This Is What Happens To Your Heart After Regularly Drinking Energy Drinks
Health and Fitness
On 28th January 2018
Caffeine can offer numerous benefits for the body and mind, like improved mental alertness, headache relief, and even diabetes and asthma treatment but it can become a strong toxin if combines with artificial stimulants, sweeteners, and other additives that harm the heart and even lead to heart attacks.
According to research that was released in 2016, the UK has the second highest consumption of energy drinks per head in the world. A new study into the drinks, led by Newcastle University and Fuse (the Centre for Translational Research in Public Health), has found that energy drinks are being sold for as little as 25p to children as young as 10. Sales appear to be rising sharply among young people.
Just ask the family of Cory Terry, a 33-year-old Brooklyn father who died of a heart attack after drinking a Red Bull, one of the world’s most popular “energy” drinks. According to Patricia Terry, Cory’s mother, he was an active, non-smoker who drank Red Bull on a regular basis.
Patricia told,"He drank that stuff all the time. He said it perked him up".
What is energy drink made up of?
Energy drinks contain taurine (an amino acid), caffeine, vitamins, and sometimes other ingredients, such as ginseng – a plant root considered to have health benefits, and often used as a stimulant. They also often contain high levels of sugar. A 500ml Rockstar Punched Energy + Guava Tropical Guava Flavour contains 78g of sugar per serving, and a 500ml can of Monster Energy contains 55g per serving.
One study published in Mayo Clinic Proceedings found that Red Bull and similar energy drinks could prove harmful to people who have cardiovascular conditions, and can also cause healthy people to experience similar symptoms.
Can Red Bull cause heart attacks?
Researchers found that the test participant’s blood pressure increased by 8% just four hours after consuming the beverage, climbing to 10% by the end of the week. They also found that test participant’s heart rates increased by 8% on the first day and reached 11% by the end of the week. Both of these factors are associated with a higher risk of experiencing a heart attack. High blood pressure can damage the arteries which leads to stroke and heart attack-causing blood clots, and high heart rates have frequently been associated with an increased risk of heart attacks.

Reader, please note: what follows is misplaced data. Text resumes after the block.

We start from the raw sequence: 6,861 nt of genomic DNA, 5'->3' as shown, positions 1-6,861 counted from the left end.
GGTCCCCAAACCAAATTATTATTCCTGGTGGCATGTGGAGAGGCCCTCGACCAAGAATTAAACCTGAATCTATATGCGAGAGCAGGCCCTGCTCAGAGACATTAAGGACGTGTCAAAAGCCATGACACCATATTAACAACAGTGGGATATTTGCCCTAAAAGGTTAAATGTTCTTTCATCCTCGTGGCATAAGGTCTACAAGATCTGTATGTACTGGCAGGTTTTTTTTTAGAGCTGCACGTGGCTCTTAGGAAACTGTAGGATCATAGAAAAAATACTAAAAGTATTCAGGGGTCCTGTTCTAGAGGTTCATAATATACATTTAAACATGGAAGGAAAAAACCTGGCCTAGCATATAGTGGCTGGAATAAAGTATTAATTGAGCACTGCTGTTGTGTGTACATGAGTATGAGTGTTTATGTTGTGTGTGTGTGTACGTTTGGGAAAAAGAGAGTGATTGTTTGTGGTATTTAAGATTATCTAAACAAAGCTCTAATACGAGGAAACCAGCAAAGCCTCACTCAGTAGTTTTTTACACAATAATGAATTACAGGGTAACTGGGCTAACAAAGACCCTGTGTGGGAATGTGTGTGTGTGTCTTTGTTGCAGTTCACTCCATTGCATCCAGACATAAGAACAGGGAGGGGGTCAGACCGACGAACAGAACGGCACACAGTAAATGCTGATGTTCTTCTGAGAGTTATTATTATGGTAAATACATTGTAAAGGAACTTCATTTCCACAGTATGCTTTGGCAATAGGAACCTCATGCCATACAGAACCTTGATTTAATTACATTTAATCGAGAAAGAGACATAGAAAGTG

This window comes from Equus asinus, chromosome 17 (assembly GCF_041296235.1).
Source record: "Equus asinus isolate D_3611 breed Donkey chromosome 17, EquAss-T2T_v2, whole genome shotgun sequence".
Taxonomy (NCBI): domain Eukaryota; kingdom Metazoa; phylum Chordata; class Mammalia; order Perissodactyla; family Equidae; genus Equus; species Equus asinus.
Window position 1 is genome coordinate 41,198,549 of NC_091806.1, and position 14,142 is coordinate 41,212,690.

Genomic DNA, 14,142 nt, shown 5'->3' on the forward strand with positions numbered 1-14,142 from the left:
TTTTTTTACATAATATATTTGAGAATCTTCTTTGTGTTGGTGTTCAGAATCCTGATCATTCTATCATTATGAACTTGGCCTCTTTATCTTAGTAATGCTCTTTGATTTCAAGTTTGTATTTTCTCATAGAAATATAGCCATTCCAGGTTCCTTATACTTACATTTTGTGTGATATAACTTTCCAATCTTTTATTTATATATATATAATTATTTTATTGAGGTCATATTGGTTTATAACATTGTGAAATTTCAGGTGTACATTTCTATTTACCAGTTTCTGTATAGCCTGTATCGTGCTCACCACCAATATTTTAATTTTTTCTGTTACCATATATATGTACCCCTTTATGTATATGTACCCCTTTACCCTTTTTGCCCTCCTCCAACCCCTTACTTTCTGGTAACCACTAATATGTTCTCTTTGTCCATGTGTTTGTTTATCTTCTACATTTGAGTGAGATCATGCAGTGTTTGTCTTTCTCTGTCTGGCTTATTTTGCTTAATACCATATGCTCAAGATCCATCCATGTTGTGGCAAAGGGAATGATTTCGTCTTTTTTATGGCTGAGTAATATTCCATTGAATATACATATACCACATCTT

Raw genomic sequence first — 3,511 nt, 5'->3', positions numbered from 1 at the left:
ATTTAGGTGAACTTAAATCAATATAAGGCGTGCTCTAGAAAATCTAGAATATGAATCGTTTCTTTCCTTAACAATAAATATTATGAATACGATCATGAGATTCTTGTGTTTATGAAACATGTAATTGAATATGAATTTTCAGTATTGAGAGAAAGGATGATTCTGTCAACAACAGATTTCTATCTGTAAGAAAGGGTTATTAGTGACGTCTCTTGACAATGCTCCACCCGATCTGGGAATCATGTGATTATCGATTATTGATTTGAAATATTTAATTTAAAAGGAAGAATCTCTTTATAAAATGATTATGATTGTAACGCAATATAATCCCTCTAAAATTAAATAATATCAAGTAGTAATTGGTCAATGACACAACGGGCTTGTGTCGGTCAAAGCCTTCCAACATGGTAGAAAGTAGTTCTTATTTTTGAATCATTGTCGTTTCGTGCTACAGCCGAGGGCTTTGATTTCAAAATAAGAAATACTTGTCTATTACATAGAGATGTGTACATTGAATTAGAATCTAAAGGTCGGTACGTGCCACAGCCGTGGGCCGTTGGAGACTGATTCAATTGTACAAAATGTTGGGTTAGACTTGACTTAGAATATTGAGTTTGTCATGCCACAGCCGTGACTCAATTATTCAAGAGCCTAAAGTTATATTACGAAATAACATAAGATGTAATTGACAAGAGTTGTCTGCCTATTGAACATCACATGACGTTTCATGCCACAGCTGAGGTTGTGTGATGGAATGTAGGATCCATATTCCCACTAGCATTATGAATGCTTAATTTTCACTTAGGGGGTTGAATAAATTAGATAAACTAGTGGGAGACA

What really happens to your body when you consume large quantities of an energy drink?
Consuming large quantities of energy drinks poses potential risks such as palpitations, high blood pressure and nausea and vomiting due to excessive amounts of caffeine in your bloodstream. Due to the high sugar content in some energy drinks, weight gain is another risk, and with that comes an increased risk of weight related medical conditions such high blood pressure and diabetes type 2.
Dangerous energy drinks side effects
Another study published in the same journal looked at the effect that Red Bull had on people during and after exercise. The study consisted of 13 participants who were experienced in endurance training. Researchers had them perform exhausting exercise three times a day, and each time before they exercised they would either drink Red Bull.
Researchers found that Red Bull was the only drink that had any effect on a participant’s stroke volume, which is the amount of blood pumped in and out of the heart. This shows that, although the stimulants found in Red Bull may not cause serious side effects separately, when combined they have significant effects on the body’s cardiovascular system, effects that have been associated with increased risk of heart attacks.
In conclusion, these studies basically prove what most people already know: Red Bull and energy drinks like it are NOT good for your heart.